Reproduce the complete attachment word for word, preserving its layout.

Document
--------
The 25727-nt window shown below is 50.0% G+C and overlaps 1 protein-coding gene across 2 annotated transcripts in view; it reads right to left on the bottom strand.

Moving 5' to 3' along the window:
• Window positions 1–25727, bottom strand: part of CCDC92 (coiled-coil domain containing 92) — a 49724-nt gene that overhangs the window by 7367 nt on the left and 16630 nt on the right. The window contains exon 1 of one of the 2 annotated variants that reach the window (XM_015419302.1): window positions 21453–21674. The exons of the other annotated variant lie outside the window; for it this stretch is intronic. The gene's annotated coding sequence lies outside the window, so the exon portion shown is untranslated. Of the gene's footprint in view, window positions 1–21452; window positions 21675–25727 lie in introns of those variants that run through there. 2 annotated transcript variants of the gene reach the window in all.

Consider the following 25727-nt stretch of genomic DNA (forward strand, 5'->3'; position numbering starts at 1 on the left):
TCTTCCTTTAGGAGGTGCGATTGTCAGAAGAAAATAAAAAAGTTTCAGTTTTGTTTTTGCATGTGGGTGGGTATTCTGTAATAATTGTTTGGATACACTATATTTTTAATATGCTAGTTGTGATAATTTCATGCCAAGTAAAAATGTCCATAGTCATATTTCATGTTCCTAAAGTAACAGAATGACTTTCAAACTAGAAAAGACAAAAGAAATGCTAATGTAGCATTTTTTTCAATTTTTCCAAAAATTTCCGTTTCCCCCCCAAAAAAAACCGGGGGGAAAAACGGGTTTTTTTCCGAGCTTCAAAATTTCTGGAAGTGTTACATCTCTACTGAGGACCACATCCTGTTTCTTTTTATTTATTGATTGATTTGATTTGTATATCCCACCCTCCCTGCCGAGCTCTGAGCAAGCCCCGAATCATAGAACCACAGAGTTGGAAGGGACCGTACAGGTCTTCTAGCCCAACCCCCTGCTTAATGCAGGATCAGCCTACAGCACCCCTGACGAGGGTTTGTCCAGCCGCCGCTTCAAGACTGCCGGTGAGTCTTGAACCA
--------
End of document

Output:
The 25727-nt window shown below is 50.0% G+C and overlaps 1 protein-coding gene across 2 annotated transcripts in view; it reads right to left on the bottom strand.

Moving 5' to 3' along the window:
• Window positions 1–25727, bottom strand: part of CCDC92 (coiled-coil domain containing 92) — a 49724-nt gene that overhangs the window by 7367 nt on the left and 16630 nt on the right. The window contains exon 1 of one of the 2 annotated variants that reach the window (XM_015419302.1): window positions 21453–21674. The exons of the other annotated variant lie outside the window; for it this stretch is intronic. The gene's annotated coding sequence lies outside the window, so the exon portion shown is untranslated. Of the gene's footprint in view, window positions 1–21452; window positions 21675–25727 lie in introns of those variants that run through there. 2 annotated transcript variants of the gene reach the window in all.

Consider the following 25727-nt stretch of genomic DNA (forward strand, 5'->3'; position numbering starts at 1 on the left):
TCTTCCTTTAGGAGGTGCGATTGTCAGAAGAAAATAAAAAAGTTTCAGTTTTGTTTTTGCATGTGGGTGGGTATTCTGTAATAATTGTTTGGATACACTATATTTTTAATATGCTAGTTGTGATAATTTCATGCCAAGTAAAAATGTCCATAGTCATATTTCATGTTCCTAAAGTAACAGAATGACTTTCAAACTAGAAAAGACAAAAGAAATGCTAATGTAGCATTTTTTTCAATTTTTCCAAAAATTTCCGTTTCCCCCCCAAAAAAAACCGGGGGGAAAAACGGGTTTTTTTCCGAGCTTCAAAATTTCTGGAAGTGTTACATCTCTACTGAGGACCACATCCTGTTTCTTTTTATTTATTGATTGATTTGATTTGTATATCCCACCCTCCCTGCCGAGCTCTGAGCAAGCCCCGAATCATAGAACCACAGAGTTGGAAGGGACCGTACAGGTCTTCTAGCCCAACCCCCTGCTTAATGCAGGATCAGCCTACAGCACCCCTGACGAGGGTTTGTCCAGCCGCCGCTTCAAGACTGCCGGTGAGTCTTGAACCA